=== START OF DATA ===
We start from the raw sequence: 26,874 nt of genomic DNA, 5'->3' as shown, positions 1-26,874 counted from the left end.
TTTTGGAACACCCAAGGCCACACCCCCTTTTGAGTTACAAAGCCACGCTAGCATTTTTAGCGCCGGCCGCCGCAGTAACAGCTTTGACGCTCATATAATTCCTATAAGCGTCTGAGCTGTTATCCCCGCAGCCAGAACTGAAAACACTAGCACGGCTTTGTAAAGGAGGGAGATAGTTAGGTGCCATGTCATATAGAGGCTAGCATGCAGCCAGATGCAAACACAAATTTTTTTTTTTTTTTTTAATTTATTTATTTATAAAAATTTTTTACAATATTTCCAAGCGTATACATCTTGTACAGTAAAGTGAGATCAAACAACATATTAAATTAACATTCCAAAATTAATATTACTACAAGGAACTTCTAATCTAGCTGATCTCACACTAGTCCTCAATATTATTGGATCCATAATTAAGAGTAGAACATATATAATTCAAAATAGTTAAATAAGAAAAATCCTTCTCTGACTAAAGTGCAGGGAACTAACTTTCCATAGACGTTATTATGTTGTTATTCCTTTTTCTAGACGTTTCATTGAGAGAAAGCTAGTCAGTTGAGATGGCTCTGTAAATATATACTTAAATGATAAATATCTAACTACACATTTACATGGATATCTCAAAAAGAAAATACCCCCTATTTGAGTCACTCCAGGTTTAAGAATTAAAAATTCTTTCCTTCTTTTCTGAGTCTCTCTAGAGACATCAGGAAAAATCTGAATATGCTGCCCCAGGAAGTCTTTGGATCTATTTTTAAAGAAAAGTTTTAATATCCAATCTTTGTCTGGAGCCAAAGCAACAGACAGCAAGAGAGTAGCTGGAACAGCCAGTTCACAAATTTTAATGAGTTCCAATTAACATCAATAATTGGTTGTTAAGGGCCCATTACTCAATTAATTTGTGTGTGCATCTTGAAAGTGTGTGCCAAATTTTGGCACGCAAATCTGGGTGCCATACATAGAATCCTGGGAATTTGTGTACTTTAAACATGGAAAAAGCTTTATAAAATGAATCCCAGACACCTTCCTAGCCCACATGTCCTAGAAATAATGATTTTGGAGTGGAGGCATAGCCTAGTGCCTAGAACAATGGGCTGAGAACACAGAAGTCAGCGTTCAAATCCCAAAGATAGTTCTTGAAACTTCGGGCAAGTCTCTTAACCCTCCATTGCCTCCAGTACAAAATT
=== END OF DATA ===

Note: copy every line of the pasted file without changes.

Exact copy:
We start from the raw sequence: 26,874 nt of genomic DNA, 5'->3' as shown, positions 1-26,874 counted from the left end.
TTTTGGAACACCCAAGGCCACACCCCCTTTTGAGTTACAAAGCCACGCTAGCATTTTTAGCGCCGGCCGCCGCAGTAACAGCTTTGACGCTCATATAATTCCTATAAGCGTCTGAGCTGTTATCCCCGCAGCCAGAACTGAAAACACTAGCACGGCTTTGTAAAGGAGGGAGATAGTTAGGTGCCATGTCATATAGAGGCTAGCATGCAGCCAGATGCAAACACAAATTTTTTTTTTTTTTTTTAATTTATTTATTTATAAAAATTTTTTACAATATTTCCAAGCGTATACATCTTGTACAGTAAAGTGAGATCAAACAACATATTAAATTAACATTCCAAAATTAATATTACTACAAGGAACTTCTAATCTAGCTGATCTCACACTAGTCCTCAATATTATTGGATCCATAATTAAGAGTAGAACATATATAATTCAAAATAGTTAAATAAGAAAAATCCTTCTCTGACTAAAGTGCAGGGAACTAACTTTCCATAGACGTTATTATGTTGTTATTCCTTTTTCTAGACGTTTCATTGAGAGAAAGCTAGTCAGTTGAGATGGCTCTGTAAATATATACTTAAATGATAAATATCTAACTACACATTTACATGGATATCTCAAAAAGAAAATACCCCCTATTTGAGTCACTCCAGGTTTAAGAATTAAAAATTCTTTCCTTCTTTTCTGAGTCTCTCTAGAGACATCAGGAAAAATCTGAATATGCTGCCCCAGGAAGTCTTTGGATCTATTTTTAAAGAAAAGTTTTAATATCCAATCTTTGTCTGGAGCCAAAGCAACAGACAGCAAGAGAGTAGCTGGAACAGCCAGTTCACAAATTTTAATGAGTTCCAATTAACATCAATAATTGGTTGTTAAGGGCCCATTACTCAATTAATTTGTGTGTGCATCTTGAAAGTGTGTGCCAAATTTTGGCACGCAAATCTGGGTGCCATACATAGAATCCTGGGAATTTGTGTACTTTAAACATGGAAAAAGCTTTATAAAATGAATCCCAGACACCTTCCTAGCCCACATGTCCTAGAAATAATGATTTTGGAGTGGAGGCATAGCCTAGTGCCTAGAACAATGGGCTGAGAACACAGAAGTCAGCGTTCAAATCCCAAAGATAGTTCTTGAAACTTCGGGCAAGTCTCTTAACCCTCCATTGCCTCCAGTACAAAATT